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Faculty Spotlight : Academy of Couture Art & PAD for Couture Digital Pattern Design

JOINING FORCES: Kristine Gloviak of PAD with the Academy of Couture Art’s Thierry and Sonia Été
by Robert McAllister, Technology Editor, California Apparel News, December 26, 2008
The Academy of Couture Art is a Los Angeles–based fashion college that prides itself on the ages-old haute couture methods of garment construction taught in Europe. Yet, the school’s founders know that with today’s fast-paced fashion, a little technology can go a long way toward helping students get to the next level.
So beginning with the next quarter, the school will launch its first CAD courses using the PAD system. Kristine Gloviak, vice president of PAD’s North American distributorship, will lead off instructing the quarterly courses. It will be a different environment for Gloviak.
The academy is a specialized school where no more than 10 students sit in a classroom. The instructors come mostly from France and have worked in the top fashion and trend houses, including Promostyl.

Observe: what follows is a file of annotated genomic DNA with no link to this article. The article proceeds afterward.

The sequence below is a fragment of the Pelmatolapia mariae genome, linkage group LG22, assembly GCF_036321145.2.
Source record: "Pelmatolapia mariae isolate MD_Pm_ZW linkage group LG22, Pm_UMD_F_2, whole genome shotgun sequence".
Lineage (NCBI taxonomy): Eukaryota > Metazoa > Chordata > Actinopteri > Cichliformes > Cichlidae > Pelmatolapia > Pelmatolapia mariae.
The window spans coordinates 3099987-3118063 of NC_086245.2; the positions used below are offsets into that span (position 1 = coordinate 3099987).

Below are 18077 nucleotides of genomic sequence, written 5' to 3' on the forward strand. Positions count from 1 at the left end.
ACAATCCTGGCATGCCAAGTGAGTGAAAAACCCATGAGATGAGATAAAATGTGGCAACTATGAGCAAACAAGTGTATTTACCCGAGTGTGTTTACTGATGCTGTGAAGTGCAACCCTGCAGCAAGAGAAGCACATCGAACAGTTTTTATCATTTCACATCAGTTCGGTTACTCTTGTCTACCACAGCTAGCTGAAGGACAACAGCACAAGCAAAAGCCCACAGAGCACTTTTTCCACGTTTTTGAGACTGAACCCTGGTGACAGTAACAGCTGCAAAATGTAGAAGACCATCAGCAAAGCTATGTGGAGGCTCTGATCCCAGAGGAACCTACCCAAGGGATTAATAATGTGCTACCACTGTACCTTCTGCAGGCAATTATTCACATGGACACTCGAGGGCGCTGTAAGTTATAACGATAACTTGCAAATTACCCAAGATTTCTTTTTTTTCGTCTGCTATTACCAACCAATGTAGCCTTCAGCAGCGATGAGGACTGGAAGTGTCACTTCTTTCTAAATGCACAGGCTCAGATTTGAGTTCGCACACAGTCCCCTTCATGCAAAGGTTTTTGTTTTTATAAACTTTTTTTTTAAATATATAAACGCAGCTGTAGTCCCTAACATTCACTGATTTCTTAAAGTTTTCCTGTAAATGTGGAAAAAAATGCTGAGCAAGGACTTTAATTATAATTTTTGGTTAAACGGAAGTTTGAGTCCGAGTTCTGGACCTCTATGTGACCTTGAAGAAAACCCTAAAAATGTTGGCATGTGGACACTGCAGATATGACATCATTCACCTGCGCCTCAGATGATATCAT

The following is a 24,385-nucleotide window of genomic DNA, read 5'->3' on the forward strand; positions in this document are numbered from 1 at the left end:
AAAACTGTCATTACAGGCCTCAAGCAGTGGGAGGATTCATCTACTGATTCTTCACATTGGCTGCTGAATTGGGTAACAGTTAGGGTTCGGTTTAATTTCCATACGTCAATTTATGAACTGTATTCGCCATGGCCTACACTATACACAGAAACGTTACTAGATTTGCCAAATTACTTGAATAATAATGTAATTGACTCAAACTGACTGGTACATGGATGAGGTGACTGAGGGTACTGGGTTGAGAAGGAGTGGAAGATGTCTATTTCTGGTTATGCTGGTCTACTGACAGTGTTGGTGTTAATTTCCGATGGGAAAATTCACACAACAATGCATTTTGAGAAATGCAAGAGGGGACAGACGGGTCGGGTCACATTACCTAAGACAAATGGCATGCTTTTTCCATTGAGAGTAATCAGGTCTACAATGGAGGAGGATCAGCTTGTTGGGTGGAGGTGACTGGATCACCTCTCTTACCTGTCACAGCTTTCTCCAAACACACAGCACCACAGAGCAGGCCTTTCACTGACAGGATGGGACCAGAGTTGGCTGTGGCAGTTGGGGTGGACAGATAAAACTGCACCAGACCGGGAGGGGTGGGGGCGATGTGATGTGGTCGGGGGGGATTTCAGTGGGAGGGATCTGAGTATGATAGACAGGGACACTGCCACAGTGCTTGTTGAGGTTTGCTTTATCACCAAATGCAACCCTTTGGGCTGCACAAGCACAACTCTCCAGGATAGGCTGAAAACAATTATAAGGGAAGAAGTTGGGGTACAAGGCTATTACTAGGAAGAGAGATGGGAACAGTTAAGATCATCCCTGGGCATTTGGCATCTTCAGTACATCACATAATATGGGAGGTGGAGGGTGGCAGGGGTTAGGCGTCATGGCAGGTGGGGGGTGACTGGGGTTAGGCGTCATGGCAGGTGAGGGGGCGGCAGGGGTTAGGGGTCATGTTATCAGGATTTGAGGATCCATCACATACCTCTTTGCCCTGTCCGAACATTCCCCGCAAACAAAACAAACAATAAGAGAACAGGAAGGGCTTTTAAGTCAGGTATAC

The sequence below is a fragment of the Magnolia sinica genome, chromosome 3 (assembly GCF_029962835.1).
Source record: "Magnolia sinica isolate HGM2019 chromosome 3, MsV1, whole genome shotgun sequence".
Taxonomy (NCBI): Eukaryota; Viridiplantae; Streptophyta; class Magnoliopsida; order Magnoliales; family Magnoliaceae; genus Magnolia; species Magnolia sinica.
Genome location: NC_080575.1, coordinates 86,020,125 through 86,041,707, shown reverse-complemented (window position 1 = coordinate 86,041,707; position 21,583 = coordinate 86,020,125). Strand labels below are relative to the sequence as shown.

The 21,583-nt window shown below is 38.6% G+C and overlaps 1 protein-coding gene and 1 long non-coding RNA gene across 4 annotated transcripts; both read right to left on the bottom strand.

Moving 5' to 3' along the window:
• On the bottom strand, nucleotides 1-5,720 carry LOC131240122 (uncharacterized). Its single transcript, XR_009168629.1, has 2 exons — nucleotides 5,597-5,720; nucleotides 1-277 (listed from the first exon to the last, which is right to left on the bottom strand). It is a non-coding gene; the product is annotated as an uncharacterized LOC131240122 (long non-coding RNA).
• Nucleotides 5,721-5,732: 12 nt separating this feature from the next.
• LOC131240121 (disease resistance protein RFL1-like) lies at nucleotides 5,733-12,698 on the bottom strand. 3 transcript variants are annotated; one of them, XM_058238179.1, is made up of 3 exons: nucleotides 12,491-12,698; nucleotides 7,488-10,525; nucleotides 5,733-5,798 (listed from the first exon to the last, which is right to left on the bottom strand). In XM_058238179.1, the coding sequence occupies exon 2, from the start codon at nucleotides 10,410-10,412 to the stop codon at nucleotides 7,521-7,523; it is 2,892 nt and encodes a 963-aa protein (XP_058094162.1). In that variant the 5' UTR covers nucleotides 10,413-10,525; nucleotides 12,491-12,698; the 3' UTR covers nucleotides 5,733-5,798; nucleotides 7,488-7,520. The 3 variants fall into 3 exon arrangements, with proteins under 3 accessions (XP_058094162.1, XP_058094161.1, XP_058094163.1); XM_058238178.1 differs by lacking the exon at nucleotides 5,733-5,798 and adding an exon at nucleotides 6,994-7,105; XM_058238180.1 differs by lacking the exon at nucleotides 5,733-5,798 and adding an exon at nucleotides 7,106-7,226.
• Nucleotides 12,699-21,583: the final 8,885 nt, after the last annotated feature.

“We start from scratch. We can teach you to make the perfect skirt—like Gucci,” said Chief Operating Officer Thierry Été, who runs the school with his wife, fashion design instructor and school President Sonia Été.
While the school is rooted in haute couture methods, “today’s designers realize that they are probably going to have to work with Asia some time,” Thierry Été said.
With that in mind, the Étés decided to combine Old World methods with the new and combine American business methods with French garment making. “You really need both today,” Thierry Été said, adding that the unique curriculum has put the college among the top five fashion colleges in the world in one Internet survey.
Fashion design and pattern-making are taught separately at the school, which is based in the Pacific Design Center in West Hollywood. Calif. The idea is that a patternmaker is going to be a patternmaker and a designer is going to design. Four-year students must take a total of six trend classes, and new students are required to learn to visualize using bold, deep colors. The curriculum is loosely based on the one found at the prestigious EsMod school in Paris. In fact, the school was supposed to become the first U.S. annex of EsMod until a new owner came in and changed the minds of the Étés.
Combining technology with haute couture is becoming more of the mode these days. Many of the fashion houses in Europe still resist technology to some degree but are warming up to the benefits, which are speed and efficiency. … Read More